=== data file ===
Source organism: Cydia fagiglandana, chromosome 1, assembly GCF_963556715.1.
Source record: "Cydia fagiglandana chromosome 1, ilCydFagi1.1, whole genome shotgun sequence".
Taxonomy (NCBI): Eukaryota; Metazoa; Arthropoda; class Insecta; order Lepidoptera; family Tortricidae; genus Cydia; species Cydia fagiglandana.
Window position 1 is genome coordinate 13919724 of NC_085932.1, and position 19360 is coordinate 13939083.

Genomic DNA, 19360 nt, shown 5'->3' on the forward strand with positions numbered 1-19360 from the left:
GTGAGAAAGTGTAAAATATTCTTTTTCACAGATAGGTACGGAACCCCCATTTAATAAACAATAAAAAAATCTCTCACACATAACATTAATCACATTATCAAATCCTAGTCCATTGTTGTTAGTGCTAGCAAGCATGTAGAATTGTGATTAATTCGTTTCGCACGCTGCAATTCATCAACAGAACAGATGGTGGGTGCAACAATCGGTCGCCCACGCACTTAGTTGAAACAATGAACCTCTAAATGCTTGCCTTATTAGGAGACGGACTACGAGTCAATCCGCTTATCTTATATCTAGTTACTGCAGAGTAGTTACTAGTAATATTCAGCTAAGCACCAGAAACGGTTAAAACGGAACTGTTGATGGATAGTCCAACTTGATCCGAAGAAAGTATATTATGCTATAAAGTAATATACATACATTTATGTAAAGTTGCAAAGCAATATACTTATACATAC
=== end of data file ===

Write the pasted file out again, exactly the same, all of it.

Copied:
Source organism: Cydia fagiglandana, chromosome 1, assembly GCF_963556715.1.
Source record: "Cydia fagiglandana chromosome 1, ilCydFagi1.1, whole genome shotgun sequence".
Taxonomy (NCBI): Eukaryota; Metazoa; Arthropoda; class Insecta; order Lepidoptera; family Tortricidae; genus Cydia; species Cydia fagiglandana.
Window position 1 is genome coordinate 13919724 of NC_085932.1, and position 19360 is coordinate 13939083.

Genomic DNA, 19360 nt, shown 5'->3' on the forward strand with positions numbered 1-19360 from the left:
GTGAGAAAGTGTAAAATATTCTTTTTCACAGATAGGTACGGAACCCCCATTTAATAAACAATAAAAAAATCTCTCACACATAACATTAATCACATTATCAAATCCTAGTCCATTGTTGTTAGTGCTAGCAAGCATGTAGAATTGTGATTAATTCGTTTCGCACGCTGCAATTCATCAACAGAACAGATGGTGGGTGCAACAATCGGTCGCCCACGCACTTAGTTGAAACAATGAACCTCTAAATGCTTGCCTTATTAGGAGACGGACTACGAGTCAATCCGCTTATCTTATATCTAGTTACTGCAGAGTAGTTACTAGTAATATTCAGCTAAGCACCAGAAACGGTTAAAACGGAACTGTTGATGGATAGTCCAACTTGATCCGAAGAAAGTATATTATGCTATAAAGTAATATACATACATTTATGTAAAGTTGCAAAGCAATATACTTATACATAC